Freedom of speech ‘most abused’


Tribune News Service

New Delhi, October 8

Describing the Centre’s affidavit on media reporting of the March event of the Tablighi Jamaat in the Capital as “evasive” and “brazenly short in details”, the Supreme Court on Thursday asked it to file a fresh one.

“Freedom of speech is one of the most abused freedoms in the recent times,” a Bench headed by Chief Justice of India SA Bobde said while hearing a petition filed by the Jamiat Ulema-e-Hind, an Islamic body in India, which accused the media of communalising the Tablighi Jamaat event and demonising the Muslim community.

Plea on Media giving communal colour

Jamiat Ulema-e-Hind moved the Supreme Court on April 6, alleging the nature of media reporting of the Tablighi Jamaat event led to demonising the entire Muslim community in India.

SC: How can you say no bad reporting?

The affidavit is evasive and says the petitioner shows no instance of bad reporting. You may not agree, but how can you say there is no instance of bad reporting?

The top court — which had refused to restrain the media from reporting on the alleged role of the Tablighi congregation at Nizamuddin Markaz in the Capital in spreading Covid-19 — took strong exception to the affidavit filed by a junior officer that said there were no instances of “bad reporting” of the event.

Terming the affidavit of the Ministry of Information and Broadcasting as “extremely evasive” and “brazenly short in details”, the top court sought to know from Solicitor General Tushar Mehta as to why was the affidavit filed by a junior-level officer.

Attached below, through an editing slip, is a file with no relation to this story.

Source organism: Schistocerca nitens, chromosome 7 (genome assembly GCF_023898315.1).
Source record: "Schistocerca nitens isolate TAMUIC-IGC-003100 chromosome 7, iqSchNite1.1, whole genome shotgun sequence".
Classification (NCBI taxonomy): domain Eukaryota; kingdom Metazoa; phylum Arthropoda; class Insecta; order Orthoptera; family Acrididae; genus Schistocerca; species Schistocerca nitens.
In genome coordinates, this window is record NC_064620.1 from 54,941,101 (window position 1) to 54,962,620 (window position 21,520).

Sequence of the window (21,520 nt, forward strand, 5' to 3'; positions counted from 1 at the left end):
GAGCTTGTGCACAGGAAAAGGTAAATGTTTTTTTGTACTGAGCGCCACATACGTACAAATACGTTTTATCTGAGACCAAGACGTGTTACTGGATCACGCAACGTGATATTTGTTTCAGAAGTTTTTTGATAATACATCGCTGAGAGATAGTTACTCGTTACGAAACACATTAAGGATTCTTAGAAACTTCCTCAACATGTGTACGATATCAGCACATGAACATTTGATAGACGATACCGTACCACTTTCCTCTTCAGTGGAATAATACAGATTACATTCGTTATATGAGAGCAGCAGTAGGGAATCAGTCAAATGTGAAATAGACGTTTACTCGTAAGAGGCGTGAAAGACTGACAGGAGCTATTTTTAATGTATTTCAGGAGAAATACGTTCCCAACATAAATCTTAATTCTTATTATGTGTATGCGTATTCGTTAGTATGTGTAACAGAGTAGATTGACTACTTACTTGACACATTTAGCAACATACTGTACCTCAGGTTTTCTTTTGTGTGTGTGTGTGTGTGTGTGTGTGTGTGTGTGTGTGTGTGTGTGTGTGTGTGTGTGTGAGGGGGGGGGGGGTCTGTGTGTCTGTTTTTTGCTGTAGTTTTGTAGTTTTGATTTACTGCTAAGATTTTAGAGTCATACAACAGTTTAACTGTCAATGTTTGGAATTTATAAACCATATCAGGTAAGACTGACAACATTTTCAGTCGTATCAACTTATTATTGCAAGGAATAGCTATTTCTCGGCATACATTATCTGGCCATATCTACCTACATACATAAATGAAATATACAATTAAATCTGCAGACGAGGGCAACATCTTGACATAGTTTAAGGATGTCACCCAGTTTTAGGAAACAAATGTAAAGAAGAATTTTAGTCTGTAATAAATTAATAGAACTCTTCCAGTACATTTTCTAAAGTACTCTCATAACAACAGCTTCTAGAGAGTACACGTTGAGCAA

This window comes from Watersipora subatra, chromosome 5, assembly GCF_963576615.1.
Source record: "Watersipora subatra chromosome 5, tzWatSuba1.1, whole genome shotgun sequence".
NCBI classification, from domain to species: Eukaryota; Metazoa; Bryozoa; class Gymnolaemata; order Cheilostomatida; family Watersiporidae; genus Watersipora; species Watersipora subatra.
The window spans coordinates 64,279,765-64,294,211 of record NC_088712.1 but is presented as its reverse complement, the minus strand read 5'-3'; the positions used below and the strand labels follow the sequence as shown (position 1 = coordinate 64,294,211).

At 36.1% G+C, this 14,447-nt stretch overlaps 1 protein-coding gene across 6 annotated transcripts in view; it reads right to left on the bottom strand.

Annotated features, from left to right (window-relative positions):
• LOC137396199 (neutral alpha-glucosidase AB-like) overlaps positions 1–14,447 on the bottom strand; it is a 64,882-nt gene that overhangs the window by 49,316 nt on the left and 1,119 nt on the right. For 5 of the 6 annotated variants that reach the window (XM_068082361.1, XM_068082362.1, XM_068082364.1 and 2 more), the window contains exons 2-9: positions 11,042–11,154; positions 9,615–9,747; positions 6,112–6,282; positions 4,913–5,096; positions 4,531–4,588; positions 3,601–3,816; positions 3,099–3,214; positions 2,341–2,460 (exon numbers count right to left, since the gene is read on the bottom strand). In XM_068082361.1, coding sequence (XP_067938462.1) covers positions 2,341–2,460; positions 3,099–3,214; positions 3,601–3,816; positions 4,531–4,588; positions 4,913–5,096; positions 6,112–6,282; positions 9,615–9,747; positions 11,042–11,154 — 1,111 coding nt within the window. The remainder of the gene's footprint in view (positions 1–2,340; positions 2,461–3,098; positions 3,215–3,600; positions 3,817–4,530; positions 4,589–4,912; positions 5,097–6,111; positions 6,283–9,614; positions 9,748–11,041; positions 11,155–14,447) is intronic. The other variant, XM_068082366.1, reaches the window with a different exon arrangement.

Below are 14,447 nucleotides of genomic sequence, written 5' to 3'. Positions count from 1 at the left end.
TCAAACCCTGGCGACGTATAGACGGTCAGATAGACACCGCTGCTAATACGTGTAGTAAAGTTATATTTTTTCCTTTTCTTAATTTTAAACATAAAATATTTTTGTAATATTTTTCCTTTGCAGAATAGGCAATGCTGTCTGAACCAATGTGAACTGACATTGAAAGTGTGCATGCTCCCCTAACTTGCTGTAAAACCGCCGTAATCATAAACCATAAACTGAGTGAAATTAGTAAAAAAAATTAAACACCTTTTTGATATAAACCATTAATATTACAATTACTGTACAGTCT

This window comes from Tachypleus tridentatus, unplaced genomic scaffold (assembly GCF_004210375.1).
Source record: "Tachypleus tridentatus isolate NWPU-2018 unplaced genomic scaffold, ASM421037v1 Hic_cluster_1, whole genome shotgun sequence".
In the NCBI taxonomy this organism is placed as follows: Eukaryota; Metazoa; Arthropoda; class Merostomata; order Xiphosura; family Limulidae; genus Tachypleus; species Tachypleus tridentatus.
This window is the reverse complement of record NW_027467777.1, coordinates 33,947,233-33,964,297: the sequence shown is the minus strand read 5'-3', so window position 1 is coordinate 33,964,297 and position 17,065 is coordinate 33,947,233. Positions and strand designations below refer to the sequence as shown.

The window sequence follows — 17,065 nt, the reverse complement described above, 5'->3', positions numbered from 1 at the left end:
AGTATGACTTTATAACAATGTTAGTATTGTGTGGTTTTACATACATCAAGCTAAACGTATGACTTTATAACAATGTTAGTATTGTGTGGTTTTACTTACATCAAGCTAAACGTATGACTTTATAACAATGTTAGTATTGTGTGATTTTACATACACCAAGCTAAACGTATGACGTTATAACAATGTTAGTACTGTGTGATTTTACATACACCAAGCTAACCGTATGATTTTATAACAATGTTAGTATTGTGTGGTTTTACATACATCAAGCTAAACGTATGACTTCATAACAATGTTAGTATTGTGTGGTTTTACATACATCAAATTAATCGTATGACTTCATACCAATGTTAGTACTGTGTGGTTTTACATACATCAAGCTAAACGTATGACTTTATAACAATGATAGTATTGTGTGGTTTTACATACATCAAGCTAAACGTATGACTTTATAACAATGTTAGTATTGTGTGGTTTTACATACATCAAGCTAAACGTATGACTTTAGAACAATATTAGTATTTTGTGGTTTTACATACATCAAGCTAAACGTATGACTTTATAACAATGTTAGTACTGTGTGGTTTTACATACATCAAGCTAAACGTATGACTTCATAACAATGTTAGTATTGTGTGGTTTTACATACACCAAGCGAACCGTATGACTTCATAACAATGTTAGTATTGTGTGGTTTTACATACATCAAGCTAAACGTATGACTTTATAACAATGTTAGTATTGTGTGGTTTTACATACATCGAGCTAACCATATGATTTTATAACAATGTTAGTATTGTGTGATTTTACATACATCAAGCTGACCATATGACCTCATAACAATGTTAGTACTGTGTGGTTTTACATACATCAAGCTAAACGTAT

“You cannot treat the court how you are treating it. The affidavit is by some junior officer. The affidavit is evasive and says the petitioner shows no instance of bad reporting. You may not agree, but how can you say there is no instance of bad reporting shown? Secretary of the (I&B) department must file an affidavit,” the Bench said.

The court wanted to know about the laws that can be used to check misuse of media freedom.

Terming the attacks on health workers by some sections after the Tablighi congregation a matter that could not be censored, the Centre said censoring news would be contrary to free speech guaranteed under the Constitution. Defending media freedom, the affidavit said dissemination of facts, even though they might appear to be offensive or distasteful to certain individuals or sections of society, could not be curtailed under Article 19(1)(a) of the Constitution.



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